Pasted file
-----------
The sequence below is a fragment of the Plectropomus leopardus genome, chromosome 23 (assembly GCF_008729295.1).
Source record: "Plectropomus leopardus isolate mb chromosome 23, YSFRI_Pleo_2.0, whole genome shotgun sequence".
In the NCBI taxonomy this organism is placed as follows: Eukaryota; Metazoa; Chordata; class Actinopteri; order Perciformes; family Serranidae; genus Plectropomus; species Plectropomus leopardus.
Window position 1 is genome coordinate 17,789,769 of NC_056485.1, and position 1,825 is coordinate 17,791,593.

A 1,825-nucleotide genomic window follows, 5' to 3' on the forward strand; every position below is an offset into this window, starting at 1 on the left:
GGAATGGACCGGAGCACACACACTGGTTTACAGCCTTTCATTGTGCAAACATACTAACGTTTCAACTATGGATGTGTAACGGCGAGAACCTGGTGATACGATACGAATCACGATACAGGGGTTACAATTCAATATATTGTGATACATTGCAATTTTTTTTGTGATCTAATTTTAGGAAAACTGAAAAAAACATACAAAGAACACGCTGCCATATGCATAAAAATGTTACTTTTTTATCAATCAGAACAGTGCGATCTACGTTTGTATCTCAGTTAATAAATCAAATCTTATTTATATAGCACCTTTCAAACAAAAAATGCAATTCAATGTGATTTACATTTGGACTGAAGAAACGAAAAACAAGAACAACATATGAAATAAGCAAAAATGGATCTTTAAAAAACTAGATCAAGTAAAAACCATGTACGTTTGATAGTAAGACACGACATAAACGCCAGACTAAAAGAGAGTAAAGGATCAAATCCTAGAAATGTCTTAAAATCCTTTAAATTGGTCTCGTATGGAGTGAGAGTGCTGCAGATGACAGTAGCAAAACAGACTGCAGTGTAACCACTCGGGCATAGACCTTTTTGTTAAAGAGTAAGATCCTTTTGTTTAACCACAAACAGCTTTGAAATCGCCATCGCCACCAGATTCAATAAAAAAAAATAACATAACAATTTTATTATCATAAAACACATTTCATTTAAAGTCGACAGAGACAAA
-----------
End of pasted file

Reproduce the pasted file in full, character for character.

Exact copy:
The sequence below is a fragment of the Plectropomus leopardus genome, chromosome 23 (assembly GCF_008729295.1).
Source record: "Plectropomus leopardus isolate mb chromosome 23, YSFRI_Pleo_2.0, whole genome shotgun sequence".
In the NCBI taxonomy this organism is placed as follows: Eukaryota; Metazoa; Chordata; class Actinopteri; order Perciformes; family Serranidae; genus Plectropomus; species Plectropomus leopardus.
Window position 1 is genome coordinate 17,789,769 of NC_056485.1, and position 1,825 is coordinate 17,791,593.

A 1,825-nucleotide genomic window follows, 5' to 3' on the forward strand; every position below is an offset into this window, starting at 1 on the left:
GGAATGGACCGGAGCACACACACTGGTTTACAGCCTTTCATTGTGCAAACATACTAACGTTTCAACTATGGATGTGTAACGGCGAGAACCTGGTGATACGATACGAATCACGATACAGGGGTTACAATTCAATATATTGTGATACATTGCAATTTTTTTTGTGATCTAATTTTAGGAAAACTGAAAAAAACATACAAAGAACACGCTGCCATATGCATAAAAATGTTACTTTTTTATCAATCAGAACAGTGCGATCTACGTTTGTATCTCAGTTAATAAATCAAATCTTATTTATATAGCACCTTTCAAACAAAAAATGCAATTCAATGTGATTTACATTTGGACTGAAGAAACGAAAAACAAGAACAACATATGAAATAAGCAAAAATGGATCTTTAAAAAACTAGATCAAGTAAAAACCATGTACGTTTGATAGTAAGACACGACATAAACGCCAGACTAAAAGAGAGTAAAGGATCAAATCCTAGAAATGTCTTAAAATCCTTTAAATTGGTCTCGTATGGAGTGAGAGTGCTGCAGATGACAGTAGCAAAACAGACTGCAGTGTAACCACTCGGGCATAGACCTTTTTGTTAAAGAGTAAGATCCTTTTGTTTAACCACAAACAGCTTTGAAATCGCCATCGCCACCAGATTCAATAAAAAAAAATAACATAACAATTTTATTATCATAAAACACATTTCATTTAAAGTCGACAGAGACAAA